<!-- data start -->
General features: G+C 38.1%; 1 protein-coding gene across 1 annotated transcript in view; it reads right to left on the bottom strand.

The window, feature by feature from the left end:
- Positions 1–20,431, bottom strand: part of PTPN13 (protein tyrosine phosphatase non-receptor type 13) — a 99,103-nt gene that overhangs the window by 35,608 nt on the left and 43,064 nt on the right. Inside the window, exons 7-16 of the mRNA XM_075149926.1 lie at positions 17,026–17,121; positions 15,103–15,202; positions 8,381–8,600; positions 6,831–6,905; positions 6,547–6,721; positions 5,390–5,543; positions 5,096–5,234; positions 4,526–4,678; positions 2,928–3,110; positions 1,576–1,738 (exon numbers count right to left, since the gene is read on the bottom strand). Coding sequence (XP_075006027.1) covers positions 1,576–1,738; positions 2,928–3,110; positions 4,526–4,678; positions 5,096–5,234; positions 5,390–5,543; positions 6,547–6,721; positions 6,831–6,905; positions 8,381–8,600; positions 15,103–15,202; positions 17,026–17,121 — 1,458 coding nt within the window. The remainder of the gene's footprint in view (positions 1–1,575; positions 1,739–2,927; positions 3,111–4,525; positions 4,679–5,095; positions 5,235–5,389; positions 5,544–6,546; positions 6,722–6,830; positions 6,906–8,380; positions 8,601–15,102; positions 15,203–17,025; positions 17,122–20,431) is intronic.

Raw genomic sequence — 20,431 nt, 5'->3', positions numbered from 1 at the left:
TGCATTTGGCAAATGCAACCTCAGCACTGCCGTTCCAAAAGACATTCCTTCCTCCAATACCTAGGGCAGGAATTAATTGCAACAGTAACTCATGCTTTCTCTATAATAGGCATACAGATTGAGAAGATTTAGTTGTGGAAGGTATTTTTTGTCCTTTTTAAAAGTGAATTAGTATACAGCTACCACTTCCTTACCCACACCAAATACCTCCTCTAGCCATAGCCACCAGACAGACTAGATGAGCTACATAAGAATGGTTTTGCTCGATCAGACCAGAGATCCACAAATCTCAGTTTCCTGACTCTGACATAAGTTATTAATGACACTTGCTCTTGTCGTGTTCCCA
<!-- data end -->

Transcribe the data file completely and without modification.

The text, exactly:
General features: G+C 38.1%; 1 protein-coding gene across 1 annotated transcript in view; it reads right to left on the bottom strand.

The window, feature by feature from the left end:
- Positions 1–20,431, bottom strand: part of PTPN13 (protein tyrosine phosphatase non-receptor type 13) — a 99,103-nt gene that overhangs the window by 35,608 nt on the left and 43,064 nt on the right. Inside the window, exons 7-16 of the mRNA XM_075149926.1 lie at positions 17,026–17,121; positions 15,103–15,202; positions 8,381–8,600; positions 6,831–6,905; positions 6,547–6,721; positions 5,390–5,543; positions 5,096–5,234; positions 4,526–4,678; positions 2,928–3,110; positions 1,576–1,738 (exon numbers count right to left, since the gene is read on the bottom strand). Coding sequence (XP_075006027.1) covers positions 1,576–1,738; positions 2,928–3,110; positions 4,526–4,678; positions 5,096–5,234; positions 5,390–5,543; positions 6,547–6,721; positions 6,831–6,905; positions 8,381–8,600; positions 15,103–15,202; positions 17,026–17,121 — 1,458 coding nt within the window. The remainder of the gene's footprint in view (positions 1–1,575; positions 1,739–2,927; positions 3,111–4,525; positions 4,679–5,095; positions 5,235–5,389; positions 5,544–6,546; positions 6,722–6,830; positions 6,906–8,380; positions 8,601–15,102; positions 15,203–17,025; positions 17,122–20,431) is intronic.

Raw genomic sequence — 20,431 nt, 5'->3', positions numbered from 1 at the left:
TGCATTTGGCAAATGCAACCTCAGCACTGCCGTTCCAAAAGACATTCCTTCCTCCAATACCTAGGGCAGGAATTAATTGCAACAGTAACTCATGCTTTCTCTATAATAGGCATACAGATTGAGAAGATTTAGTTGTGGAAGGTATTTTTTGTCCTTTTTAAAAGTGAATTAGTATACAGCTACCACTTCCTTACCCACACCAAATACCTCCTCTAGCCATAGCCACCAGACAGACTAGATGAGCTACATAAGAATGGTTTTGCTCGATCAGACCAGAGATCCACAAATCTCAGTTTCCTGACTCTGACATAAGTTATTAATGACACTTGCTCTTGTCGTGTTCCCA